I have to admit something here, and it’s . . .

Well, some of you will nod and say “of course. Makes sense. In fact it’s a perfect fit, when you think of it. As I’ve said for years, David Lynch’s movies consist of unsparing examinations of the surfaces of American life, but they have weight because there is, in the end, a genuine love for the surfaces, both as a lid to the boiling horrors that lurk in the human heart, and a capstone for the essential decency and innocence of our fundamental national narratives.

Others will say: dude you are old now

Both are true, but neither is the whole story. As I have noted recently, I have been itching for change and purpose. Oh, I have purpose, but I want additional purpose outside of the standard rote parameters of the day. I want change, but not too much, but more than “I’m going to switch to the yogurt that has the fruit on the bottom instead of the stuff that’s mixed in already,” because that’s not enough, and I really don’t like the stir-it-yourself stuff because there are usually seeds.

I want to do good works, but where do you start? Turns out there are plenty of places if you just look, and a few weeks ago I did a story on a guy for our paper’s Minnspiration feature. He was a lawyer who collected cast-off glasses for people in developing countries, and he described an organization that had a variety of charitable purposes, all sorts of boards, districts, divisions, chairpersons, and so on. During my dark-night-of-the-soul fortnight when my neck was killing me and I was confronting the ossified nature of my general routines, I thought:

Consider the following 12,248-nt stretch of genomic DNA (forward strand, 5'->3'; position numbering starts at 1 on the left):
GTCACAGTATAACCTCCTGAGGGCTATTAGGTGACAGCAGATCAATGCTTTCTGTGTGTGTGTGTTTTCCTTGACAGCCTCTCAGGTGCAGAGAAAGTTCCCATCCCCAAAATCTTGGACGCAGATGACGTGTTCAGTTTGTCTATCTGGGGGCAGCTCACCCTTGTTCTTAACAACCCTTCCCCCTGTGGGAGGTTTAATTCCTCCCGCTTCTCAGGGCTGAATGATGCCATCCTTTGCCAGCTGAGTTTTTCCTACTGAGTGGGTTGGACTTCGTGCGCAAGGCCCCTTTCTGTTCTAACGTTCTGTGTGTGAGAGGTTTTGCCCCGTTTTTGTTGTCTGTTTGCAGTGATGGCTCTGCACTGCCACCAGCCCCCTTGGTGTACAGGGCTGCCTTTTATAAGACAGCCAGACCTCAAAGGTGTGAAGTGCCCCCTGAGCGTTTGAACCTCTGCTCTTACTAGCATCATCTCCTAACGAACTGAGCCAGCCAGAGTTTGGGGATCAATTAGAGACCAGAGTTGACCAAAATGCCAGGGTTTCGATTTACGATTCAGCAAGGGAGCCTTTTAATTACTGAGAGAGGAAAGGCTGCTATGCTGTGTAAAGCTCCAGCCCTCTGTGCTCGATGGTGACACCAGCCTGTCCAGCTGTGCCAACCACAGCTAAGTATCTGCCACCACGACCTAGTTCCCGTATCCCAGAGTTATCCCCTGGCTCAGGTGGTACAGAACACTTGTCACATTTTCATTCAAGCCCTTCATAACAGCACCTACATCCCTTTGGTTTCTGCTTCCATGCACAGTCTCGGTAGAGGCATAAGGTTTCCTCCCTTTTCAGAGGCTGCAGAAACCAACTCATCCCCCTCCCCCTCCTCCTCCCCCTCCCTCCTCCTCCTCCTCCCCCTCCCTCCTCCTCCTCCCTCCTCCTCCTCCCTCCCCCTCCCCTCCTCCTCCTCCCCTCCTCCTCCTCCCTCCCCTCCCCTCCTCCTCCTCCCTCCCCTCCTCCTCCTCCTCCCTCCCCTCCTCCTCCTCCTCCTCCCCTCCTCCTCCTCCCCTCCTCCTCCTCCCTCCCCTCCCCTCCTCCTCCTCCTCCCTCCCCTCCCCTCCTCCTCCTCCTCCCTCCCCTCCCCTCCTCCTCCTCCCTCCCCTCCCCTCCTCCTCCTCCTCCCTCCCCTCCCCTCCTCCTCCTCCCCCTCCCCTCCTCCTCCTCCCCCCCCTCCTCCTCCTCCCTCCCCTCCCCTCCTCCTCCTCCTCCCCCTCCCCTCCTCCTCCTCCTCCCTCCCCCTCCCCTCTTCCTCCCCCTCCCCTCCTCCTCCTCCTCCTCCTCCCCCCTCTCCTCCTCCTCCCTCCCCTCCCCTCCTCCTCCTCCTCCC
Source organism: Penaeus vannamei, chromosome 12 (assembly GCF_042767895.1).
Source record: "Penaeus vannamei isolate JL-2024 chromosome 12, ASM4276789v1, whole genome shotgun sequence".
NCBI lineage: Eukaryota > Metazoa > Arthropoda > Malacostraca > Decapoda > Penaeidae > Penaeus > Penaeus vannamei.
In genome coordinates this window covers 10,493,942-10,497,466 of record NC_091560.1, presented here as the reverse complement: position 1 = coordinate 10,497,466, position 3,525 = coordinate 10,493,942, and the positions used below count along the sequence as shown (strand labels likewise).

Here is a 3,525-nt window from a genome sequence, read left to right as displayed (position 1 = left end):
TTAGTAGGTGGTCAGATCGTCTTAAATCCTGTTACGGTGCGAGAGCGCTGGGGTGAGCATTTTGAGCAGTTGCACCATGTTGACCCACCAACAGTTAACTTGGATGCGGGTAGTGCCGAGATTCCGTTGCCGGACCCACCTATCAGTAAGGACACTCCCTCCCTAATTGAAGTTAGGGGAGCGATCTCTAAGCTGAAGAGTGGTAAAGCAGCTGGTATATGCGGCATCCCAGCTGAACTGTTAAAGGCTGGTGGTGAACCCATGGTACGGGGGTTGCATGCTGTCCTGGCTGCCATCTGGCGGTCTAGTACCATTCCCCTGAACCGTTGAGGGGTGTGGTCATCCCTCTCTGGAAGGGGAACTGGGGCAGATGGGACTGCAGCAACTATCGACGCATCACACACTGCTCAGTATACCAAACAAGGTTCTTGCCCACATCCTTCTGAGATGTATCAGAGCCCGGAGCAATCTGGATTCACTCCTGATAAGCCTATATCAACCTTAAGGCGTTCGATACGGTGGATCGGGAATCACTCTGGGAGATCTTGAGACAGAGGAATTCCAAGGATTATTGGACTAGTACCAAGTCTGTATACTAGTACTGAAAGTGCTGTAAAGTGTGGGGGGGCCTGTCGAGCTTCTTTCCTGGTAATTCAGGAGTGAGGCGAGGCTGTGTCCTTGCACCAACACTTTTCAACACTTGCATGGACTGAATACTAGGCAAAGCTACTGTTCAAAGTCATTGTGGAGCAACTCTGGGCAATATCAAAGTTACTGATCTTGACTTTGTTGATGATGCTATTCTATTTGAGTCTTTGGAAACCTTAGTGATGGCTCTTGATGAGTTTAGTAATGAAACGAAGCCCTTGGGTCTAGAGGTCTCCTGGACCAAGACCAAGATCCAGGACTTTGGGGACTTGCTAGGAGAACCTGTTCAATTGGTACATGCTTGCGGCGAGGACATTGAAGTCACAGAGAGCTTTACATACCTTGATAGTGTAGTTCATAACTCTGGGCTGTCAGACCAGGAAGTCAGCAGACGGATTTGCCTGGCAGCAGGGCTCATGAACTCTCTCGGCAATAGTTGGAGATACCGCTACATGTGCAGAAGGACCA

Why not that?

Why not?

And so I applied to join . . . the Lions.

You know how you’re driving back roads off the highway, and you enter a small town that has the town’s name with the year the high school team took the hockey tourney and has plaques for the Rotary and the Lions and the Elks and so on? They’ve always been a mystery and a comfort - the former because you don’t know what they do, exactly, and the latter because you want to know that folks get together and perpetuate the old concept of service organizations.

Why? Because things need doing.

There’s a downtown branch, relatively new. Went to my first monthly meeting over lunch last week. The banner was put up on an easel; we recited the Pledge of Allegiance. Minutes were read; a motion was made to accept them, and it was seconded. Two new members were sworn in; they took the oath and got pins. We discussed the food drive and two upcoming homeless-shelter volunteer options. We played the Joker Game, which I may or may not be permitted to share with outsiders; I’ll let you know.

I loved it all and I loved it all unironically. Decent people doing good things. I hope they’ll have me.

They used to meet in the Oak Room at the old Dayton’s department store, but that closed, so we met at . . . Lyon’s Pub! Hah. At the end of the meeting the President asked what we all thought of it as a new location, and there were some remarks about the noise.

“I know I’m not a member yet,” I said, mindful of my supplicant status, “but there was a hair in my French Fries.”

“There was a hair in my hamburger,” said another Lion.

New item on the agenda, entrusted to one of the newly sworn-in members: find a new place that’s not so food hairy.